Flavor: Old-fashioned, wood-smoked barbecue, no fancy trappings
Ambiance: Clean, plain and cozy
A drastic highchair shortage in a self-billed “family restaurant” is a serious problem. Then again, it also proves the moniker right: Opened last fall in Swannanoa, Okie Dokies Smokehouse is nothing if not a family restaurant. On a recent Friday-night visit, approximately one out of every five diners was still in diapers.
Our one-year-old son was promoted to booster-seat status while we waited for one of the small eatery’s two highchairs to come open. That premium item was lurking just out of reach at the next table, and when the young occupant’s mother plucked him out of it and placed him on her lap to feed him, I eyed the newly available chair as if it were a mall parking space on Black Friday.
Meanwhile, the diners kept on coming. Waiting to be seated, young mothers struggled under the weight of infant carriers; toddlers in crisp, I-got-these-for-Christmas sneakers rode high on the shoulders of flannel-jacketed dads.
It was hard to ignore the table-coveting gleam in the eyes of the waiting families—because Okie Dokies’ dining space isn’t much bigger than a freshman dorm room. But that’s relative: The barbecue restaurant began life as a wee red trailer from which pulled-pork sandwiches were dispensed at regional festivals. (Remember?) And, while take-out is still a major portion of Okie Dokies’ business, much care has been taken with what little interior exists. The dining room is immaculate, the wooden booths wide and polished. Even the restaurant’s logo shows a brisk use of tight space. Graced with a curly tail, the “O” in Okie doubles as a pig’s bottom. (So much better than that in-your-face, Miss Piggy-esque mascot who, sprawled across the outdoor sign like some porcine Mae West, announces the regionally famous Carolina Smokehouse in Cashiers. If you’ve been there, you know what I’m talking about.)
However, as with any real barbecue joint, it’s what goes on behind the kitchen door that really matters. Eschewing the soulless gas grill, Okie Dokies claims to cook its meat over a real wood fire. And the ribs confirm the boast. On our recent visit, this signature dish told the whole story in one bite. Expertly soft and smoky, they’re served only at dinner, which seemed right—a dish this sensual should only appear after dark.
In fact, we pronounced the ribs too good to be masked in sauce. Coming from our committed table of sauce freaks, this was saying something. But Okie Dokies isn’t one to fetishize its trappings. You won’t find the daunting altar of dips other local smokehouses use to rack up ‘cue cred (see, we know what they like in Kansas City!). The Swannanoa joint offers only four sauces: a smartingly rich “Sweet” sauce, that was the best of the bunch; a perhaps too-tomatoey “Mild”; a plain vinegar, ostensibly for purists of the Eastern N.C. school of barbecue; and a “Hot” sauce free of any intelligence-insulting, cutesy nickname suggesting how one’s brains, butt etc., might be blown away by its incendiary greatness.
This sauce was just … hot.
Like the ribs, the smoked-turkey and pulled-pork plates were expertly moist and flavorful, though the accompanying sides were uneven. The “red slaw” was bland and watery; ditto, the collards. Much better were the creamy cheese grits and the tangy baked beans, and best yet were heavily buttered new potatoes channeled straight from Grandma. Small hush puppies did for bread, making corn muffins or Texas Toast seem more desirable for their absence. A notable appetizer was fried pickles served with a smoky ranch dip.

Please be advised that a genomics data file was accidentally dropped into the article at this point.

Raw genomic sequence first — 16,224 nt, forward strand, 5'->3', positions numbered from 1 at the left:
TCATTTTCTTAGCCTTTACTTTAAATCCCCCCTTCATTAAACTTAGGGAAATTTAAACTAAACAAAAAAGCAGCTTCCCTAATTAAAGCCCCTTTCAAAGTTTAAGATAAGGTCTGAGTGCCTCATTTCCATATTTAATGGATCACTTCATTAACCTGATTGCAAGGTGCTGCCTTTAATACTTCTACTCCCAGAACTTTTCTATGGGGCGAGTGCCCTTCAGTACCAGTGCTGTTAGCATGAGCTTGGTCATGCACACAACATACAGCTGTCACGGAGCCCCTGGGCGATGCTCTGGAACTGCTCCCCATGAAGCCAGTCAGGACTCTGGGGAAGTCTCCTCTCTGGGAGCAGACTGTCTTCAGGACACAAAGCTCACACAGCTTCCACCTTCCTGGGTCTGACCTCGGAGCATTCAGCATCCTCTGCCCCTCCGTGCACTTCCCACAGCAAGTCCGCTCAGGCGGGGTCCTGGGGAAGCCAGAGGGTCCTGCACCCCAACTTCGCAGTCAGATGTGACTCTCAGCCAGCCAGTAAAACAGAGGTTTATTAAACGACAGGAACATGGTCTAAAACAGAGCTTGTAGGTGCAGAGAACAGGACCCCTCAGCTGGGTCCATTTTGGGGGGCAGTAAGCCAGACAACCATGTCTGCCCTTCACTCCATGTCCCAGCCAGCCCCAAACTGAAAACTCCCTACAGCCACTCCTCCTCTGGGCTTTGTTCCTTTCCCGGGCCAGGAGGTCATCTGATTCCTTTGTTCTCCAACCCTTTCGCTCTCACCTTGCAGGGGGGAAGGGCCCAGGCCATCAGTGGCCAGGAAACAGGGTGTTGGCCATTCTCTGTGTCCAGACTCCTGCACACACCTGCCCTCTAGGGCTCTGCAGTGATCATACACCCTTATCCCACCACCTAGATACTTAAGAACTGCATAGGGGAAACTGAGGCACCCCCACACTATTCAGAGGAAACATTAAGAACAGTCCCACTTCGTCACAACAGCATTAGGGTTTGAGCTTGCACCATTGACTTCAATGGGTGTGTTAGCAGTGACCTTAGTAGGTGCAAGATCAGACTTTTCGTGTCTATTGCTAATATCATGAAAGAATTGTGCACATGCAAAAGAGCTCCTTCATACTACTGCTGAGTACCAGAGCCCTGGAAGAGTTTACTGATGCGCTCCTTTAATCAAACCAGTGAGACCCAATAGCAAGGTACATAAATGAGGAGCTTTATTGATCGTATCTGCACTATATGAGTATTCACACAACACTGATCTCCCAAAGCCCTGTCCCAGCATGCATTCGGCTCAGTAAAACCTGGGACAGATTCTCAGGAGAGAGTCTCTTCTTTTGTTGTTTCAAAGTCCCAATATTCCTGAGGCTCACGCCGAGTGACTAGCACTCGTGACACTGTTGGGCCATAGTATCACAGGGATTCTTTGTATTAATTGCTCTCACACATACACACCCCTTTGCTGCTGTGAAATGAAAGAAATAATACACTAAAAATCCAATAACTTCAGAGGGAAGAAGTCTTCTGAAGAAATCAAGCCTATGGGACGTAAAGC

In keeping with its sauces, Okie Dokies’ service is easily categorized. The two servers working the small floor that night fell into divergent but highly recognizable types—I’ll call them Salty and Sweet. Salty, who announced to the general room that she was from the Florida Keys, poked gentle fun at the man who requested more “silver”—“I can bring you a plastic fork”—and pretended to get nervous when I let our baby play with my credit cards until the food arrived (“If he drops that again I’m scooping it up and going shopping”).
Sweet had the glacial, sharp-cheeked beauty of a Ukrainian ice skater, the sort of unassuming young woman who’s discovered by a dining modeling scout and finds herself on the cover of Vogue within a fortnight. Though much harried by the rush—you get the feeling the restaurant never expected to do so much sit-down business—she was ever-apologetic and unfailingly nice. Most impressively, she pointedly placed all hot plates well out of the baby’s reach, a thoughtful gesture you’re seldom treated to at higher-priced places.
Also unlike Asheville’s more upscale down-home eateries, Okie Dokies doesn’t entangle itself in unnecessary fusion exercises or other forms of culinary gymnastics. Stuffed baked potatoes and BBQ Nachos were the menu’s only real innovations. And a standard trio of double-fudge brownies, banana pudding and peach cobbler comprised the dessert offerings. The brownie was merely OK, and the cobbler was considerably more than OK. We didn’t try the pudding, though we should have.
Yes, true to its stated mission, Okie Dokies stays grounded in family matters, giving out big portions at easy prices. The restaurant’s Coke drinks come in skyscraper-high cups, and their deal on good beer ($2.79 for a Gaelic Ale!) hearkens back to an old-Asheville eating experience, when microbrew was new and no one messed with the ‘cue. Remember?
[Melanie McGee Bianchi has lived in Western North Carolina since 1992. She has often wondered where the USDA would place hush puppies on its food pyramid.]